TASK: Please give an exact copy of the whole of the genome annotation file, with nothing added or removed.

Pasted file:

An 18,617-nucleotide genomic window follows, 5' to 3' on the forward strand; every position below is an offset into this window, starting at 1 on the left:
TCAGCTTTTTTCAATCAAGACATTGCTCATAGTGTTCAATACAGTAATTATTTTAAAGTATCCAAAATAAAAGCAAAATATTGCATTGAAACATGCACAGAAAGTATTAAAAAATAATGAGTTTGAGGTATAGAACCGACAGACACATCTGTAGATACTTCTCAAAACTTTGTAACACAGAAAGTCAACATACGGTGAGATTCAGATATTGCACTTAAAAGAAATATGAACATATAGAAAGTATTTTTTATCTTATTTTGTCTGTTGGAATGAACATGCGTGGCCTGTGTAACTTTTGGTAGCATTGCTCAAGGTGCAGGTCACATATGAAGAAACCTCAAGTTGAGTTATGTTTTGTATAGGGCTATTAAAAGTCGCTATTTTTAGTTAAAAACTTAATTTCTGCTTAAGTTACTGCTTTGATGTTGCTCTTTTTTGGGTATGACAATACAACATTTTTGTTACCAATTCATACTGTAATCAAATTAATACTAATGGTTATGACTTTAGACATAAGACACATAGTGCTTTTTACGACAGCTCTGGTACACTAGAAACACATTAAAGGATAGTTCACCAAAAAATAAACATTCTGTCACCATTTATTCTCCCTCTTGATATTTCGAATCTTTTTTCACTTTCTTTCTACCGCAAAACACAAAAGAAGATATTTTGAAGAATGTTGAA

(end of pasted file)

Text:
An 18,617-nucleotide genomic window follows, 5' to 3' on the forward strand; every position below is an offset into this window, starting at 1 on the left:
TCAGCTTTTTTCAATCAAGACATTGCTCATAGTGTTCAATACAGTAATTATTTTAAAGTATCCAAAATAAAAGCAAAATATTGCATTGAAACATGCACAGAAAGTATTAAAAAATAATGAGTTTGAGGTATAGAACCGACAGACACATCTGTAGATACTTCTCAAAACTTTGTAACACAGAAAGTCAACATACGGTGAGATTCAGATATTGCACTTAAAAGAAATATGAACATATAGAAAGTATTTTTTATCTTATTTTGTCTGTTGGAATGAACATGCGTGGCCTGTGTAACTTTTGGTAGCATTGCTCAAGGTGCAGGTCACATATGAAGAAACCTCAAGTTGAGTTATGTTTTGTATAGGGCTATTAAAAGTCGCTATTTTTAGTTAAAAACTTAATTTCTGCTTAAGTTACTGCTTTGATGTTGCTCTTTTTTGGGTATGACAATACAACATTTTTGTTACCAATTCATACTGTAATCAAATTAATACTAATGGTTATGACTTTAGACATAAGACACATAGTGCTTTTTACGACAGCTCTGGTACACTAGAAACACATTAAAGGATAGTTCACCAAAAAATAAACATTCTGTCACCATTTATTCTCCCTCTTGATATTTCGAATCTTTTTTCACTTTCTTTCTACCGCAAAACACAAAAGAAGATATTTTGAAGAATGTTGAA